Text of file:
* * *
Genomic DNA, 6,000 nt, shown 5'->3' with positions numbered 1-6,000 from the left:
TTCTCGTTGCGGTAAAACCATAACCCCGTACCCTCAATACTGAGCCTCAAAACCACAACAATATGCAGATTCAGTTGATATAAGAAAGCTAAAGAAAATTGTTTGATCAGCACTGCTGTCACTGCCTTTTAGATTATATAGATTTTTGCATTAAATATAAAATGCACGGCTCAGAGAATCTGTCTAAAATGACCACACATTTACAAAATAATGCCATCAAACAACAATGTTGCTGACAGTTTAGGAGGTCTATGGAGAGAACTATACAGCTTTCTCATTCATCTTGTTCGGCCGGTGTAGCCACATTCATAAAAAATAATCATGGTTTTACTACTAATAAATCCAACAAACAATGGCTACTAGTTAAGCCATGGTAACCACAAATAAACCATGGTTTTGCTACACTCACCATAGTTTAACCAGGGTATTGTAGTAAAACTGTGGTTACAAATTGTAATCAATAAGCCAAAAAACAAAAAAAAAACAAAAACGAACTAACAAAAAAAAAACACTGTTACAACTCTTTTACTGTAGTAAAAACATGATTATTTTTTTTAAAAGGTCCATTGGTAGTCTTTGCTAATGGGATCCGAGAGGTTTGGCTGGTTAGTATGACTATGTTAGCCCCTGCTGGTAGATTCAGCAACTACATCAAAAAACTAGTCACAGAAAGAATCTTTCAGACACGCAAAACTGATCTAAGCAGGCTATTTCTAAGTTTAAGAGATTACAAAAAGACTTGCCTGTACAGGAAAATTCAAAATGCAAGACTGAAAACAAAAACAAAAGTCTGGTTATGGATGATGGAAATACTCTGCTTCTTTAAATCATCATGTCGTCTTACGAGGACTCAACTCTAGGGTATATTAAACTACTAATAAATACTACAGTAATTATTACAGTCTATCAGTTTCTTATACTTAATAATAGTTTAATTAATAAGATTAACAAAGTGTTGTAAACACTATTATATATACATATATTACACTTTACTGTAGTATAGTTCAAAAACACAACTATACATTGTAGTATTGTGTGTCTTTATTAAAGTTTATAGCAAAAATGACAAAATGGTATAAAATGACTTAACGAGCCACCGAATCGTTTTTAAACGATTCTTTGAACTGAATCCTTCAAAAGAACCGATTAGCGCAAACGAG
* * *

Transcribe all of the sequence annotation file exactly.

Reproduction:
Genomic DNA, 6,000 nt, shown 5'->3' with positions numbered 1-6,000 from the left:
TTCTCGTTGCGGTAAAACCATAACCCCGTACCCTCAATACTGAGCCTCAAAACCACAACAATATGCAGATTCAGTTGATATAAGAAAGCTAAAGAAAATTGTTTGATCAGCACTGCTGTCACTGCCTTTTAGATTATATAGATTTTTGCATTAAATATAAAATGCACGGCTCAGAGAATCTGTCTAAAATGACCACACATTTACAAAATAATGCCATCAAACAACAATGTTGCTGACAGTTTAGGAGGTCTATGGAGAGAACTATACAGCTTTCTCATTCATCTTGTTCGGCCGGTGTAGCCACATTCATAAAAAATAATCATGGTTTTACTACTAATAAATCCAACAAACAATGGCTACTAGTTAAGCCATGGTAACCACAAATAAACCATGGTTTTGCTACACTCACCATAGTTTAACCAGGGTATTGTAGTAAAACTGTGGTTACAAATTGTAATCAATAAGCCAAAAAACAAAAAAAAAACAAAAACGAACTAACAAAAAAAAAACACTGTTACAACTCTTTTACTGTAGTAAAAACATGATTATTTTTTTTAAAAGGTCCATTGGTAGTCTTTGCTAATGGGATCCGAGAGGTTTGGCTGGTTAGTATGACTATGTTAGCCCCTGCTGGTAGATTCAGCAACTACATCAAAAAACTAGTCACAGAAAGAATCTTTCAGACACGCAAAACTGATCTAAGCAGGCTATTTCTAAGTTTAAGAGATTACAAAAAGACTTGCCTGTACAGGAAAATTCAAAATGCAAGACTGAAAACAAAAACAAAAGTCTGGTTATGGATGATGGAAATACTCTGCTTCTTTAAATCATCATGTCGTCTTACGAGGACTCAACTCTAGGGTATATTAAACTACTAATAAATACTACAGTAATTATTACAGTCTATCAGTTTCTTATACTTAATAATAGTTTAATTAATAAGATTAACAAAGTGTTGTAAACACTATTATATATACATATATTACACTTTACTGTAGTATAGTTCAAAAACACAACTATACATTGTAGTATTGTGTGTCTTTATTAAAGTTTATAGCAAAAATGACAAAATGGTATAAAATGACTTAACGAGCCACCGAATCGTTTTTAAACGATTCTTTGAACTGAATCCTTCAAAAGAACCGATTAGCGCAAACGAG